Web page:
Joan Parker
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New Evidence: E-Cigarettes Help Smokers Quit

Success rates are still low, but they're higher than with other interventions.

Dan RobitzskiJanuary 31st 2019

Trendy Intervention

When e-cigarettes first hit the market, two camps emerged. Some argued that the handheld vapes would help heavy smokers ease off of cigarettes, but others worried that fun-flavored e-cigs could get more people hooked on nicotine.

Now there’s scientific evidence that says e-cigarettes not only make it easier to quit smoking than going cold-turkey, but also that a higher percentage of people who dial back their smoking through e-cigarettes successfully quit cigs than those who use other interventions like nicotine patches, according to The New York Times.

Educated Guesses

The new research, published Wednesday in The New England Journal of Medicine, is the first rigorous analysis of the impacts of vaping on smoking habits. The scientists followed nearly 900 participants as they either used a nicotine product of their choice or an e-cigarette in hopes of dropping their smoking habits. All participants also attended regular counseling sessions, according to the research.

When all was said and done, 18 percent of the vapers managed to go a full year without smoking while only 9.9 percent of participants who used other tools abstained for a full year.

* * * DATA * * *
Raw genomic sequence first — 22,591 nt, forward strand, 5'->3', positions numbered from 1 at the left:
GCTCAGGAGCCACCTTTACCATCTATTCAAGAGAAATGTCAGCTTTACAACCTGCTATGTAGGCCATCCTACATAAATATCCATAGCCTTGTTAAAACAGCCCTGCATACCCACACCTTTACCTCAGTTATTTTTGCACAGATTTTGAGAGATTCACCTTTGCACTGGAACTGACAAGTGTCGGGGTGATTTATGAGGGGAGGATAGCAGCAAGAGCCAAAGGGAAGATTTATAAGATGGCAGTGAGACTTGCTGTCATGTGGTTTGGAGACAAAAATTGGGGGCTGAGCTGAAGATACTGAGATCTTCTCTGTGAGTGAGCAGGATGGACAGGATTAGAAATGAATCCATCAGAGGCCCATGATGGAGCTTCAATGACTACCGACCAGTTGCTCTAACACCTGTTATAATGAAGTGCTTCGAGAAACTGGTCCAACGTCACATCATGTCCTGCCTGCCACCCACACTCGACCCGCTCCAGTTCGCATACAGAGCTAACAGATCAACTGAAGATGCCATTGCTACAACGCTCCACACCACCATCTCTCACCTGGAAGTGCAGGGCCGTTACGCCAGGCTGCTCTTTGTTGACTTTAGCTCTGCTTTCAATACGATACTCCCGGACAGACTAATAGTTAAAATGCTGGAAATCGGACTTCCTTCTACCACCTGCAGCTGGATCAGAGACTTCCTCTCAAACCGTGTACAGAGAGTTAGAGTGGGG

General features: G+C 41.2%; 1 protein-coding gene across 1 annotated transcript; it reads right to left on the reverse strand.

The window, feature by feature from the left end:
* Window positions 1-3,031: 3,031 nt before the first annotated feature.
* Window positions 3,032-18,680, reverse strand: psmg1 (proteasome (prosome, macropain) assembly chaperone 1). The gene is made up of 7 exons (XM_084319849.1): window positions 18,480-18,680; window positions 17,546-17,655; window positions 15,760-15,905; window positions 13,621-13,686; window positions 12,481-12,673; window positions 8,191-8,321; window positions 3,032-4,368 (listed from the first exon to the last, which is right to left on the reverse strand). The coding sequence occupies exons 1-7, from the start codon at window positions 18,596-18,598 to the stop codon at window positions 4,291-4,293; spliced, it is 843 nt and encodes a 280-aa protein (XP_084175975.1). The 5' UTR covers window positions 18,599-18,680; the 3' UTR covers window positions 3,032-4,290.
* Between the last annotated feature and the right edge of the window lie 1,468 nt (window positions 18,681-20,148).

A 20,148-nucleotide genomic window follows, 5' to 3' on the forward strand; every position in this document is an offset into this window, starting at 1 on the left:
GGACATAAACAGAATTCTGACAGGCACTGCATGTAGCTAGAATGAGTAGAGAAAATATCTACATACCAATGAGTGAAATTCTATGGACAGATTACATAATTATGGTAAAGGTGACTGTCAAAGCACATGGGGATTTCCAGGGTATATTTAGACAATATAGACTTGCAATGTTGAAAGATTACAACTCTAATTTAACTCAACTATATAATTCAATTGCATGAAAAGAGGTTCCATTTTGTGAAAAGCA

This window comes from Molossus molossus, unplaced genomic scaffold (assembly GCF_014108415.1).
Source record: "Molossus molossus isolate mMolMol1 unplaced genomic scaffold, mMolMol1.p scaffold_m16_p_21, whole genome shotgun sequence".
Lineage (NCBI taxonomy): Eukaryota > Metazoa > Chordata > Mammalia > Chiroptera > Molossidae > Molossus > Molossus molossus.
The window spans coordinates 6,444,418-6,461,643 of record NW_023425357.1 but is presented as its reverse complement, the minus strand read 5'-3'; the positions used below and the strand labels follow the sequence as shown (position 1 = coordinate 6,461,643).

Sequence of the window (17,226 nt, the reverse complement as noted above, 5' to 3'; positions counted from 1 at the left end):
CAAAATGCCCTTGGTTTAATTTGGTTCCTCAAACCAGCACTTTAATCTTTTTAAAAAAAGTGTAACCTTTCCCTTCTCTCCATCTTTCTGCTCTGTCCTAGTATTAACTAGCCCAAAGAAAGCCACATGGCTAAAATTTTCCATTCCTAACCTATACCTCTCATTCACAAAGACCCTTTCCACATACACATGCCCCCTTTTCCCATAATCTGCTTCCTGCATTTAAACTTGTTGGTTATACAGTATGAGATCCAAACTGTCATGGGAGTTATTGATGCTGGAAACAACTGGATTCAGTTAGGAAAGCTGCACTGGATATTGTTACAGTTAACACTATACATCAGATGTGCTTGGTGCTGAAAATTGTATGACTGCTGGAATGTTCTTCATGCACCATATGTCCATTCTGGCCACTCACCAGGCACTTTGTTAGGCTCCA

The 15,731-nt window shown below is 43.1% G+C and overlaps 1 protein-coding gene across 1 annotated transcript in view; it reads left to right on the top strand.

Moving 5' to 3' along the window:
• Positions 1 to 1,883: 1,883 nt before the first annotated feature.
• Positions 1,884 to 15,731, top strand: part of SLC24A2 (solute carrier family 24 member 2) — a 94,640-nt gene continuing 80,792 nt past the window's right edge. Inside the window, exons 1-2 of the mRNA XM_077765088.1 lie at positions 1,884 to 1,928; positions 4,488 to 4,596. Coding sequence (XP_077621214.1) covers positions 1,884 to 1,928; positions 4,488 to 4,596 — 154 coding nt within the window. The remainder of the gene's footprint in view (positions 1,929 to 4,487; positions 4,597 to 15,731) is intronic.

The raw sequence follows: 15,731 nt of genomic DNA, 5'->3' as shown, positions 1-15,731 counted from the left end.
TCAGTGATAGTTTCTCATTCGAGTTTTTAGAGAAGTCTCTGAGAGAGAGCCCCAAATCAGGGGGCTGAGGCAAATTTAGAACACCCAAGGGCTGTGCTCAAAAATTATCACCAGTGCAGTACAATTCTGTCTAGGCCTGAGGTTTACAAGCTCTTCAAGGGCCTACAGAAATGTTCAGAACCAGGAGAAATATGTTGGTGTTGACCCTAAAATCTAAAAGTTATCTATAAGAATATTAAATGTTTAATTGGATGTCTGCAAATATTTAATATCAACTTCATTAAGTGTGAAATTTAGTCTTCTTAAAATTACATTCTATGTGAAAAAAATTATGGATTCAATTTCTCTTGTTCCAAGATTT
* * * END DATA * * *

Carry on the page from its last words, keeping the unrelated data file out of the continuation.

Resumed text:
“Health professionals have been reluctant to recommend their use because of the lack of clear evidence from randomized controlled trials,” Peter Hajek, a clinical psychologist at London’s Queen Mary University who led the experiment told The New York Times. “This is now likely to change”

Complicated Story

Unfortunately, the results aren’t as cut and dry as some might hope. For example, 80 percent of the vapers who went a year without smoking were still using their e-cigarettes at that point, which weakens the scientists’ conclusions that they had kicked their nicotine habit.

Also, regardless of whether they help adults who are committed to quitting smoking, the variety of e-cigarettes appeal to teens and other people who might not have otherwise started smoking, according to an editorial also published in The New England Journal of Medicine on Wednesday.

So while new data suggest that e-cigarettes could be a valuable tool for people trying to stop smoking, people will likely need other tools as well, whether that’s ongoing counseling or something else that helps them kick nicotine altogether.

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